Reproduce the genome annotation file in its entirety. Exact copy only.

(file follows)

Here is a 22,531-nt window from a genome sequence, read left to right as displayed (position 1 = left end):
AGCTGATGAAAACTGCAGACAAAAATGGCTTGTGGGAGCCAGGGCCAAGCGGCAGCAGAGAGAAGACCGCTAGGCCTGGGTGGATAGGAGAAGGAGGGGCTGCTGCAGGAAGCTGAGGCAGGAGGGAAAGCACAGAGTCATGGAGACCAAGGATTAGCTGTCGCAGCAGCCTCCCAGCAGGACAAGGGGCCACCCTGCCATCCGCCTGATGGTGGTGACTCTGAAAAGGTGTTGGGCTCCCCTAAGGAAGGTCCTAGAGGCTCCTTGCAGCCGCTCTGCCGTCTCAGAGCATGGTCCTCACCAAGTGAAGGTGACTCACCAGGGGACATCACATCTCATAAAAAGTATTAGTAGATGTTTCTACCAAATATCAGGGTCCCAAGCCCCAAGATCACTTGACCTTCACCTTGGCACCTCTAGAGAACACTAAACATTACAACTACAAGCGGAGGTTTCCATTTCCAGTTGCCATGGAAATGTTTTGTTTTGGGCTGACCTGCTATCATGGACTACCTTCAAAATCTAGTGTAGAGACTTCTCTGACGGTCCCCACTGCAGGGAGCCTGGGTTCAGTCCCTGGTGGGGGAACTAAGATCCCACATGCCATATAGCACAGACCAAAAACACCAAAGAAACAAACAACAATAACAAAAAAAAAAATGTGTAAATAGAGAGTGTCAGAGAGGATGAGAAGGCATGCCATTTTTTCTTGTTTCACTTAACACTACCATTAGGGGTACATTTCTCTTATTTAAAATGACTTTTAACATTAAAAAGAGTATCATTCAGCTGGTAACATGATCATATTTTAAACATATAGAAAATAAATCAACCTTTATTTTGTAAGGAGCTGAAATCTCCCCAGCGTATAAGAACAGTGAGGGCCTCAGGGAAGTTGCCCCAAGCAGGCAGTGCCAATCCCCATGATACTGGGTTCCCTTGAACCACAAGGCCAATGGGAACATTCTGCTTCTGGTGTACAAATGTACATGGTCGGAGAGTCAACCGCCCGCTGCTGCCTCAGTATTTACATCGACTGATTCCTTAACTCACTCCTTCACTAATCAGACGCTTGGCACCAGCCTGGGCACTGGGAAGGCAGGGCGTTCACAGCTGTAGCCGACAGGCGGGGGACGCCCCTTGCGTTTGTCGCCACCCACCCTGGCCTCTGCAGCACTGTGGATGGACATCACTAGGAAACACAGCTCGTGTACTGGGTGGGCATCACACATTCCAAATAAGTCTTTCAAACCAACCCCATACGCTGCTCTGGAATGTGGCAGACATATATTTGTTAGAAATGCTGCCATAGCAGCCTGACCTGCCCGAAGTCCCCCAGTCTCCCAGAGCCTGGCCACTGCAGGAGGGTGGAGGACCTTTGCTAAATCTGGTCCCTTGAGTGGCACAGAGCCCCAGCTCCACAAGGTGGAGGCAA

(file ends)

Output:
Here is a 22,531-nt window from a genome sequence, read left to right as displayed (position 1 = left end):
AGCTGATGAAAACTGCAGACAAAAATGGCTTGTGGGAGCCAGGGCCAAGCGGCAGCAGAGAGAAGACCGCTAGGCCTGGGTGGATAGGAGAAGGAGGGGCTGCTGCAGGAAGCTGAGGCAGGAGGGAAAGCACAGAGTCATGGAGACCAAGGATTAGCTGTCGCAGCAGCCTCCCAGCAGGACAAGGGGCCACCCTGCCATCCGCCTGATGGTGGTGACTCTGAAAAGGTGTTGGGCTCCCCTAAGGAAGGTCCTAGAGGCTCCTTGCAGCCGCTCTGCCGTCTCAGAGCATGGTCCTCACCAAGTGAAGGTGACTCACCAGGGGACATCACATCTCATAAAAAGTATTAGTAGATGTTTCTACCAAATATCAGGGTCCCAAGCCCCAAGATCACTTGACCTTCACCTTGGCACCTCTAGAGAACACTAAACATTACAACTACAAGCGGAGGTTTCCATTTCCAGTTGCCATGGAAATGTTTTGTTTTGGGCTGACCTGCTATCATGGACTACCTTCAAAATCTAGTGTAGAGACTTCTCTGACGGTCCCCACTGCAGGGAGCCTGGGTTCAGTCCCTGGTGGGGGAACTAAGATCCCACATGCCATATAGCACAGACCAAAAACACCAAAGAAACAAACAACAATAACAAAAAAAAAAATGTGTAAATAGAGAGTGTCAGAGAGGATGAGAAGGCATGCCATTTTTTCTTGTTTCACTTAACACTACCATTAGGGGTACATTTCTCTTATTTAAAATGACTTTTAACATTAAAAAGAGTATCATTCAGCTGGTAACATGATCATATTTTAAACATATAGAAAATAAATCAACCTTTATTTTGTAAGGAGCTGAAATCTCCCCAGCGTATAAGAACAGTGAGGGCCTCAGGGAAGTTGCCCCAAGCAGGCAGTGCCAATCCCCATGATACTGGGTTCCCTTGAACCACAAGGCCAATGGGAACATTCTGCTTCTGGTGTACAAATGTACATGGTCGGAGAGTCAACCGCCCGCTGCTGCCTCAGTATTTACATCGACTGATTCCTTAACTCACTCCTTCACTAATCAGACGCTTGGCACCAGCCTGGGCACTGGGAAGGCAGGGCGTTCACAGCTGTAGCCGACAGGCGGGGGACGCCCCTTGCGTTTGTCGCCACCCACCCTGGCCTCTGCAGCACTGTGGATGGACATCACTAGGAAACACAGCTCGTGTACTGGGTGGGCATCACACATTCCAAATAAGTCTTTCAAACCAACCCCATACGCTGCTCTGGAATGTGGCAGACATATATTTGTTAGAAATGCTGCCATAGCAGCCTGACCTGCCCGAAGTCCCCCAGTCTCCCAGAGCCTGGCCACTGCAGGAGGGTGGAGGACCTTTGCTAAATCTGGTCCCTTGAGTGGCACAGAGCCCCAGCTCCACAAGGTGGAGGCAA